Today's Highlights | January 13, 2014

Monday, January 13, 2014

Shelves at Krogers remain empty after running out of water in Kanawha City, a neighborhood of Charleston, West Virginia on January 10, 2014 (Tom Hindman/Getty)

Highlights From Today's Show


Begins at 14:09: A nuclear-free Iran looks to be on the horizon, after Iran and six world powers agreed Sunday to put in place an interim accord that will curtail Iran's nuclear program. Robin Wright, a distinguished scholar at the Wilson Center in Washington and the U.S. Institute of Peace, is the author of "Rock the Casbah: Rage and Rebellion Across the Islamic World." She explains the details of the accord and what this means for future relations with Iran.

Begins at 20:45: About 300,000 people in and around Charleston, West Virginia woke up for the fourth morning in a row without access to water. The taps are turned off due to a chemical spill into the Elk River that took place last week, causing officials to warn everyone not to touch, drink, or wash with the water. Meshea Poore serves in the West Virginia House of Delegates and joins The Takeaway to provide an update on how the surrounding areas are coping.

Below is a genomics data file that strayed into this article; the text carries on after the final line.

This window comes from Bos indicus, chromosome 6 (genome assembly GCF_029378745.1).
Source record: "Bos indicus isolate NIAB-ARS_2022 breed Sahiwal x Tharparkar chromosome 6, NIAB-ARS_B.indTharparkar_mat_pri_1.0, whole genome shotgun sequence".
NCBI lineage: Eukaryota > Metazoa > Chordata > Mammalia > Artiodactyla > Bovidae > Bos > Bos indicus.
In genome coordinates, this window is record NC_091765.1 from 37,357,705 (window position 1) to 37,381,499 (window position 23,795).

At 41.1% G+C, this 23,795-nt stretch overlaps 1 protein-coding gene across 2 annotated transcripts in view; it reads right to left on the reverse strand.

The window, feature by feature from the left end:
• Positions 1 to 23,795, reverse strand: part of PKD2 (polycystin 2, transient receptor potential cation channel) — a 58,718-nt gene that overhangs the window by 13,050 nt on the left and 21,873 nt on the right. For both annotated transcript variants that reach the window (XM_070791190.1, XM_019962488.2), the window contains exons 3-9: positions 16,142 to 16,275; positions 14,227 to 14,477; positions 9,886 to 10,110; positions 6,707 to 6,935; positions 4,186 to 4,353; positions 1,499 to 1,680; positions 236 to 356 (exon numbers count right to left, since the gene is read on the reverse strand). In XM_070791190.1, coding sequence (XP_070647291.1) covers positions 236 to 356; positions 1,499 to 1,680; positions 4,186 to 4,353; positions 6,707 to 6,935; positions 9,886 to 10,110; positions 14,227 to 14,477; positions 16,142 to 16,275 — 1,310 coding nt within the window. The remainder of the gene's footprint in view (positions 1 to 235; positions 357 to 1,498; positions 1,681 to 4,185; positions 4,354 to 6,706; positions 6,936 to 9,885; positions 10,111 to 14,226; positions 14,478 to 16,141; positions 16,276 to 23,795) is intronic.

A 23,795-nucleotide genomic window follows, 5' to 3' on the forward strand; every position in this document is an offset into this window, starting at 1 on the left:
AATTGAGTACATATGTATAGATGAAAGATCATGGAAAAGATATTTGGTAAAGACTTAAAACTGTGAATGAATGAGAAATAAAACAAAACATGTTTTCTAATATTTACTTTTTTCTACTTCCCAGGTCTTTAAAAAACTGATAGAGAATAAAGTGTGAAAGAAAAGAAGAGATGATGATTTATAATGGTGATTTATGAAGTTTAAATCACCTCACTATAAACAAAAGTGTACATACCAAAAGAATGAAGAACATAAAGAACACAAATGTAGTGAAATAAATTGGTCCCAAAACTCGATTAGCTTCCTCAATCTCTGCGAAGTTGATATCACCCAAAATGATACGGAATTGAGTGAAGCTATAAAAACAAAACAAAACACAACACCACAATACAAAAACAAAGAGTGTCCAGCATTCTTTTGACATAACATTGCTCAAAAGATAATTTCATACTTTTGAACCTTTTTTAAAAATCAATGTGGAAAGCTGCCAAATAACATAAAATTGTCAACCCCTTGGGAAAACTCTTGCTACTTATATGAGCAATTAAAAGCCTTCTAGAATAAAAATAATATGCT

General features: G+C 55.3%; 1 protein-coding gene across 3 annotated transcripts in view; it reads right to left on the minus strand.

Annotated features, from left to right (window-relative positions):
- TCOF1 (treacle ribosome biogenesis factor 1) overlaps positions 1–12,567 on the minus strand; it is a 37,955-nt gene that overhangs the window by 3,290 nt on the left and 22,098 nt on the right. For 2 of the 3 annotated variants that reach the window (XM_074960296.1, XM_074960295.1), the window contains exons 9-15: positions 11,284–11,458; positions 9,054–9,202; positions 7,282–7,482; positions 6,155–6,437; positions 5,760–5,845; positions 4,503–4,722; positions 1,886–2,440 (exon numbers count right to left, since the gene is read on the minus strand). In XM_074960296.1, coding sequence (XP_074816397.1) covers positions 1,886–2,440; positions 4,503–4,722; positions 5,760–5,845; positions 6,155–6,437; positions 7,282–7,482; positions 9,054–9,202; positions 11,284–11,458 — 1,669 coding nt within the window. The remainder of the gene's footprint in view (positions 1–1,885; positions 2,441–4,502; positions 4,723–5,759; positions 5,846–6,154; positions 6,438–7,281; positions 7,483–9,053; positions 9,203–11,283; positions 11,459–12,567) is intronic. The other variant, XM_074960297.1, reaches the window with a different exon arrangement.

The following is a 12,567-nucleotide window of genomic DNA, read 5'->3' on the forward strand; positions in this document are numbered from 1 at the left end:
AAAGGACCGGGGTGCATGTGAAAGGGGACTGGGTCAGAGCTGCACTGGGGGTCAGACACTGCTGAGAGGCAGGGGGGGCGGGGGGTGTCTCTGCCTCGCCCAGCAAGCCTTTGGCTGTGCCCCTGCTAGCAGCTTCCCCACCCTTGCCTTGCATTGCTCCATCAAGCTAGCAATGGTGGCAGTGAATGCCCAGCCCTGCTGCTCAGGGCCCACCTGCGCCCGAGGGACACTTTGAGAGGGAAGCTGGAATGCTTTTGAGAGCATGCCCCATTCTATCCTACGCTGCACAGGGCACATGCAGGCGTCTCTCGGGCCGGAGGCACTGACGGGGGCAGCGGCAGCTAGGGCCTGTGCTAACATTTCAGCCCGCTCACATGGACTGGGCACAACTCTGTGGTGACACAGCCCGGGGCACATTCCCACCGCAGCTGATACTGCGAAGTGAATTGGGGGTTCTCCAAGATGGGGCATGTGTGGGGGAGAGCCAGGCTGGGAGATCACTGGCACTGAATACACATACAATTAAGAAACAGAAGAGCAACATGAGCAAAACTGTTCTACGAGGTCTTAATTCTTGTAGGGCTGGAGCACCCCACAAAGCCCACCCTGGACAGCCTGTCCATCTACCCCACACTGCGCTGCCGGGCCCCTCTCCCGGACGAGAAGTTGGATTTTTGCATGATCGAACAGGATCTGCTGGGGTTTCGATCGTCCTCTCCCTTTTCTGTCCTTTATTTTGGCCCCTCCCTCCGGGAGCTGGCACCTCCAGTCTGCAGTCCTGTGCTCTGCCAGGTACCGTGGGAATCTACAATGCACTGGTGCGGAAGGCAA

Begins at 25:10: There are questions over whether a situation like a massive chemical spill into a big waterway that provides crucial drinking water to a large population of residents and businesses could have been prevented. Peter Gleick is president of the Pacific Institute, an independent think tank of global water issues. He explains the push and pull between the need for regulation and the need for industry to provide jobs and grow.

Guests:

Peter Gleick, Meshea Poore and Robin Wright

Editors:

T.J. Raphael

Comments [1]

Peg

Re West Virginia water pollution.

New Yorkers take note ..."Oh you don't miss your water till it's gone..." We must protect NY's water, our most valuable resource. Let other states do the facking. Let us supply the pristine drinking water.

Jan. 13 2014 09:35 AM

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